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Patents: 249 of 511
UNITED STATES PATENT OFFICE
CHARLES T. RICHARDS, OF ST. LOUIS, MISSOURI.

 
ILLUMINATING-TILE.
SPECIFICATION forming part of Letters Patent No. 467,832, dated January 26, 1892.
Application filed March 28, 1891. Serial No. 386,858. (No model.)
To all whom it may concern:
    Be it known that I, CHARLES T. RICHARDS, of St. Louis, Missouri, have made a new and useful Improvement in Illuminating-Tiles, of which the following is a full, clear, and exact description.
    The improvement relates to the construction of the bull's-eye and the means for securing it in the frame-work, substantially as is hereinafter set forth and claimed, aided by the annexed drawings, making part of this specification, in which--
    Figure 1 is a plan exhibiting a portion of a tile having the improvement embodied therein; Fig. 2, a vertical section on the line 2 2 of Fig. 1, the bull's-eye being shown in side elevation; Fig. 3, a vertical section on the line 3 3 of Fig. 1, the bull's-eye being shown in side elevation; Fig. 4, a bottom view of a bull's-eye and its washer, the parts being relatively arranged as when the washer is encircling the neck of the bull's-eye, but the bull's-eye as yet has not been turned around to become interlocked with the washer; Fig. 5, a bottom view showing a bull's-eye interlocked with its washer; Fig. 6, a view of a washer; and Fig. 7 a view employed to illustrate various forms of the bull's-eye, one form being shown in side elevation, and other forms are indicated by the broken lines.
    The same letters of reference denote the same parts.
    The present improvement is adaptable to various constructions, to pavements, vaults, coal-chutes, tanks, roof-plates, wrought and cast metal doors, floors of buildings, holds of ships and decks, prison-cell windows, and other analogous structures.
    A represents any plate, tile, or frame adapted for having, containing, or supporting the improved bull's-eyes. Said plate, tile, or frame, so long as it is adapted for receiving the bull's-eyes, as hereinafter described, may vary in form, according to the nature of the particular construction or place in which it is being used.
    B represents one of the improved bull's-eyes. It is constructed and attached so that when in position it is drawn downward into its opening a in the plate to cause its periphery b to be pressed against the wall of said opening a or against any interposed layer of cement with more force than is due to its weight simply, and thereby fixed
more securely in position than is the ordinary bull's-eye in its support. This is accomplished, preferably, as follows: The bull's-eye on its inner or under side is extended to form a shoulder b', which is connected with the main portion of the bull's-eye by means of a neck . At least two of these shoulders b' b' are preferably used, and when there are two such shoulders they are usually arranged to be opposite each other, substantially as shown.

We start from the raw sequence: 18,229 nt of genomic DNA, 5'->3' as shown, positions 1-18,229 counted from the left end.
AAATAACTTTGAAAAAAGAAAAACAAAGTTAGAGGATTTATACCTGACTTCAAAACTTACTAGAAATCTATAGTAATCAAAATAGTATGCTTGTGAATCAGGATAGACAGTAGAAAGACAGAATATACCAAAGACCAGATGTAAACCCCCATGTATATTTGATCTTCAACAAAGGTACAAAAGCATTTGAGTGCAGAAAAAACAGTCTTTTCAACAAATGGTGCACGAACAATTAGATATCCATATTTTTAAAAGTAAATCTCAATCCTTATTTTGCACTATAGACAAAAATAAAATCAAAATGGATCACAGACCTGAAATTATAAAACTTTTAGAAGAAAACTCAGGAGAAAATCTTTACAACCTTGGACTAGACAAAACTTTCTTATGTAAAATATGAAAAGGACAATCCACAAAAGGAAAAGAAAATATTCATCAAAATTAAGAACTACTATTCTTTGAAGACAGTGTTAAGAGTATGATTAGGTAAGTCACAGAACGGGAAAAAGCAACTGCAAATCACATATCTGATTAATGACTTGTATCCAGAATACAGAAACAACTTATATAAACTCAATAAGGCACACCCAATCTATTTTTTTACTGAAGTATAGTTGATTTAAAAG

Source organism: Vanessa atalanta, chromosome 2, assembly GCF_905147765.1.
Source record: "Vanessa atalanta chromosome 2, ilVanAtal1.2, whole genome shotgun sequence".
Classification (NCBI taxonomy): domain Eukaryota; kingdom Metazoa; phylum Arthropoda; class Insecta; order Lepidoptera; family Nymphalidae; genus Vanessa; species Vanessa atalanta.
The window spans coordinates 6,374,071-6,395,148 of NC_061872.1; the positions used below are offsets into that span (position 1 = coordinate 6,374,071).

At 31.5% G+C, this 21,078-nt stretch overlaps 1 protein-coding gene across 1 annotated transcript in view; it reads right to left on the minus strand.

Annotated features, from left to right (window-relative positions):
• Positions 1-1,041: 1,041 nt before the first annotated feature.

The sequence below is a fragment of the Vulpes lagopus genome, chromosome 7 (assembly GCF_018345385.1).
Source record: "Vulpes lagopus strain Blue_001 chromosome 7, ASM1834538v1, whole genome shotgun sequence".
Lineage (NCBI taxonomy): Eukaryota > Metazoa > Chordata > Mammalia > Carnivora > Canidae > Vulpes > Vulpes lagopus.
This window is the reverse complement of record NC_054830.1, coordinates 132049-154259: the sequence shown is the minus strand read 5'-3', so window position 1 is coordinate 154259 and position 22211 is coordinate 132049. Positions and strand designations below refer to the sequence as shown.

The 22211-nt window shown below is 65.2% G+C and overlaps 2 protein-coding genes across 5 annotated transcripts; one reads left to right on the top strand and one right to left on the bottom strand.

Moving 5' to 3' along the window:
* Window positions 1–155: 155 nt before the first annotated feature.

C represents a perforated plate in the nature, say, of a washer, substantially as shown. Its perforation c is adapted to receive said shouldered end of the bull's-eye-- that is, the central portion of the perforation is of proper size and shape to receive the neck of the bull's-eye, and at C' C' the perforation is extended to enable the shoulders b' b' of the bull's-eye to be passed through the perforation. The parts are assembled and fastened in position by dropping the bull's-eye into the opening in the plate and passing its shouldered end through the opening in the washer, and thence turning the bull's-eye around to cause its shoulders b' b' to come beneath the portions c² c², respectively, of the washer, and then and by means of, say, the screws D D, which engage in and are adapted to be worked through the washer and whose points press upward against the under side of the plate A and preferably in indentations a' a' in said plate, causing said washer to press downward upon said shoulders b' b' of the bull's-eye. The first-named position of the bull's-eye with relation to the washer is shown in Fig. 4, and in Fig. 5 the bull's-eye is shown turned around in position for the washer to press downward upon it, as described. Any other suitable means may be employed to press said washer downward, and said washer and said bull's-eye may be variously relatively constructed to enable said washer when it is thus pressed downward to bear upon the bull's-eye and draw it downward into its opening in the plate A. The bull's-eyes may be of any suitable diameter and be otherwise proportioned and formed, as may be desired, so long as they embody the principle of the present improvement. They may be flat on top or crowned, and they may in depth be